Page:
Shorelines: In Memory of Édouard Glissant


  • John E. Drabinski Amherst College



Glissant, Caribbean, Americas, memory, creolization


Édouard Glissant passed away on 4 February 2011 at the age of 82. A few words of memory.

As a person and thinker, Glissant lived through, then reflected with meditative patience and profundity upon some of the most critical years in the black Atlantic: the aesthetics and politics of anti-colonial struggle, the civil rights movement in the United States, postcolonial cultural anxiety and explosion, the vicissitudes of an emerging cultural globalism, and all of the accompanying intellectual movements from surrealism to negritude to existentialism to those varieties of high modernism and postmodernism for which Glissant himself is such a generative, founding resource. His life bears witness to those years, events, and movements with a poet’s word and a philosopher’s eye. And so Glissant, like all important thinkers, leaves for us an enormous gift – in his case, a new, enigmatic vocabulary of and for the Americas.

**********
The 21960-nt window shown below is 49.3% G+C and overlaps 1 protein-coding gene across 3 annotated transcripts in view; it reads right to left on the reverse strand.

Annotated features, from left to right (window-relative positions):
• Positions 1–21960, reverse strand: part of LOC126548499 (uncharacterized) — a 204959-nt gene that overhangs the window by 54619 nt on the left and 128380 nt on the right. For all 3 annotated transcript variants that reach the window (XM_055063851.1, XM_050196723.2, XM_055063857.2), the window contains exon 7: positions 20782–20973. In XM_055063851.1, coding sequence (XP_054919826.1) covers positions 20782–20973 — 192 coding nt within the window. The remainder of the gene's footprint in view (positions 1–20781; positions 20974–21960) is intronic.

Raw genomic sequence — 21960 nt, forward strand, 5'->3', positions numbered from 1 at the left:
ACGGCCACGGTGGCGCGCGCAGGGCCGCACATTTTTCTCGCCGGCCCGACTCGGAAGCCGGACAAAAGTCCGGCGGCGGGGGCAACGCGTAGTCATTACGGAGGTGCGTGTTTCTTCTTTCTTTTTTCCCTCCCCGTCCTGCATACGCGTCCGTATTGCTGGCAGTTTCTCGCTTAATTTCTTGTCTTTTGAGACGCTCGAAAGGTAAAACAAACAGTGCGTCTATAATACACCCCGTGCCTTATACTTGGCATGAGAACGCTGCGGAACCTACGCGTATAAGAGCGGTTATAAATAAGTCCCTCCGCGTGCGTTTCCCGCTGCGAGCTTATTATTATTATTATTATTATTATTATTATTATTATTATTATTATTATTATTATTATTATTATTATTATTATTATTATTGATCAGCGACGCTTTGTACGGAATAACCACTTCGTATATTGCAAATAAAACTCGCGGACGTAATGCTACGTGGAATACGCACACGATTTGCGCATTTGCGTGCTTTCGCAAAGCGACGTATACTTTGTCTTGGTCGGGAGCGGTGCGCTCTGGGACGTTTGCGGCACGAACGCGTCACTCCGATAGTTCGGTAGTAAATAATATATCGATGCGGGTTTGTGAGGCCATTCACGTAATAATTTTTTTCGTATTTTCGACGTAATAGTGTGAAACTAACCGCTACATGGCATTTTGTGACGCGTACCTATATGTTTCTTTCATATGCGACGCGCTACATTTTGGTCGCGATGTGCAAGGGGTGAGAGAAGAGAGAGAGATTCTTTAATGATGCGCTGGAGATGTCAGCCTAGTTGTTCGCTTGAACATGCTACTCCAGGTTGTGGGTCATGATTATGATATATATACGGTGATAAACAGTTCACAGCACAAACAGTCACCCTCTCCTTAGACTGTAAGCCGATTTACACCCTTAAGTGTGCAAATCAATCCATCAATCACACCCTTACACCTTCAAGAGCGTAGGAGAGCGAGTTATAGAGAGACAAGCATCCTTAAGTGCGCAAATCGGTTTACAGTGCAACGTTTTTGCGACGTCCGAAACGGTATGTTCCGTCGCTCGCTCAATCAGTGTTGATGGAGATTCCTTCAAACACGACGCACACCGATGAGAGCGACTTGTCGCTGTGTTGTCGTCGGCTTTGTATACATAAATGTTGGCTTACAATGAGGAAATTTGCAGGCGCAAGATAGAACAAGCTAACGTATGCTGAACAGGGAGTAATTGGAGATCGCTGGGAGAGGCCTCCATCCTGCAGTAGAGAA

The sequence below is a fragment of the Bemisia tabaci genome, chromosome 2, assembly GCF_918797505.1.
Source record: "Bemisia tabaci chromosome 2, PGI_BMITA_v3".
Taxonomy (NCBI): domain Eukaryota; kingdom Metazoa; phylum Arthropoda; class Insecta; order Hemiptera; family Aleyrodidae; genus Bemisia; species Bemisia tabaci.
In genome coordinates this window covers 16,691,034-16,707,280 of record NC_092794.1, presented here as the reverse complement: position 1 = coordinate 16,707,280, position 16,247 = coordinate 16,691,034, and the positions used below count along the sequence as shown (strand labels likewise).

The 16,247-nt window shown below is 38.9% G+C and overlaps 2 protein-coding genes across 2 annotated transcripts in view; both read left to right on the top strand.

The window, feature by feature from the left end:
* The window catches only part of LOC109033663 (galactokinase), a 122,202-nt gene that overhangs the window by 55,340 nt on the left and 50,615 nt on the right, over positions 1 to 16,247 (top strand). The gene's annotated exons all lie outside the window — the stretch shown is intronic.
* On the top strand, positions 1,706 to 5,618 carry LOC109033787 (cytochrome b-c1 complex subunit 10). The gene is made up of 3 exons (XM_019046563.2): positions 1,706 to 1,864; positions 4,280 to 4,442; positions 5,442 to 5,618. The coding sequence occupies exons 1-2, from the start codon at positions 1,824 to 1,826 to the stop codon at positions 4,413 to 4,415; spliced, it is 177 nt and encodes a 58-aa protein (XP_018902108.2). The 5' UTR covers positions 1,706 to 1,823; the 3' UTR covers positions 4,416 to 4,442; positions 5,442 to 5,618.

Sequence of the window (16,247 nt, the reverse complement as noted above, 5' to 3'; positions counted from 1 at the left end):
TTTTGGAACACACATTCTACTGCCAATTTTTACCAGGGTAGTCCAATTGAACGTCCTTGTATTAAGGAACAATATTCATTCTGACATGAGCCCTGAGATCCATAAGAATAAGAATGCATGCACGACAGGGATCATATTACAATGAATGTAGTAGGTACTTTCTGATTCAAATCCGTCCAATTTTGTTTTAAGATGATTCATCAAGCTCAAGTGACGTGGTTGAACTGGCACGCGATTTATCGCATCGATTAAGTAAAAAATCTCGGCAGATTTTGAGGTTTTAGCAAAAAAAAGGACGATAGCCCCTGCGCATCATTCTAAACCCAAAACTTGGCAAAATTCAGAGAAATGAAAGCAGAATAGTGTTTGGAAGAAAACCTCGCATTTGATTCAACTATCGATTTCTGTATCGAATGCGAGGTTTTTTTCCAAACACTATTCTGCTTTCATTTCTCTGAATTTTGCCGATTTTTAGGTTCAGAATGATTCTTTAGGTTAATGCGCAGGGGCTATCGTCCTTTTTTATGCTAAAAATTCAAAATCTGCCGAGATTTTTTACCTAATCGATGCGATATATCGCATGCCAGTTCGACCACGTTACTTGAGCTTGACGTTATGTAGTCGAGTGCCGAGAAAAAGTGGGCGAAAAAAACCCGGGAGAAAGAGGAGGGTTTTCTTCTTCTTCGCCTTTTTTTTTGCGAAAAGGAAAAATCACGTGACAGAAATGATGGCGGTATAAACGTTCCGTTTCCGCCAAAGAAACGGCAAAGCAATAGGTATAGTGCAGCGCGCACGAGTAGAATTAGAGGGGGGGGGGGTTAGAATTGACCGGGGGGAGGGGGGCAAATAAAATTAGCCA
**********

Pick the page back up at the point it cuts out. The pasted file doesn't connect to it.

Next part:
Author Biography

John E. Drabinski, Amherst College

John E. Drabinski teaches in the Department of Black Studies at Amherst College and is the co-editor (with Scott Davidson) of the Journal of French and Francophone Philosophy. He is the author of Sensibility and Singularity (SUNY, 2001), Godard Between Identity and Difference (Continuum, 2008), and Levinas and the Postcolonial (Edinburgh, 2011), as well as numerous articles on contemporary European philosophy and Africana theory. His current research is focused on Afro-Caribbean critical theory, postcolonialism, and the intersection of Europe and the Americas in theorizing memory, history, and subjectivity.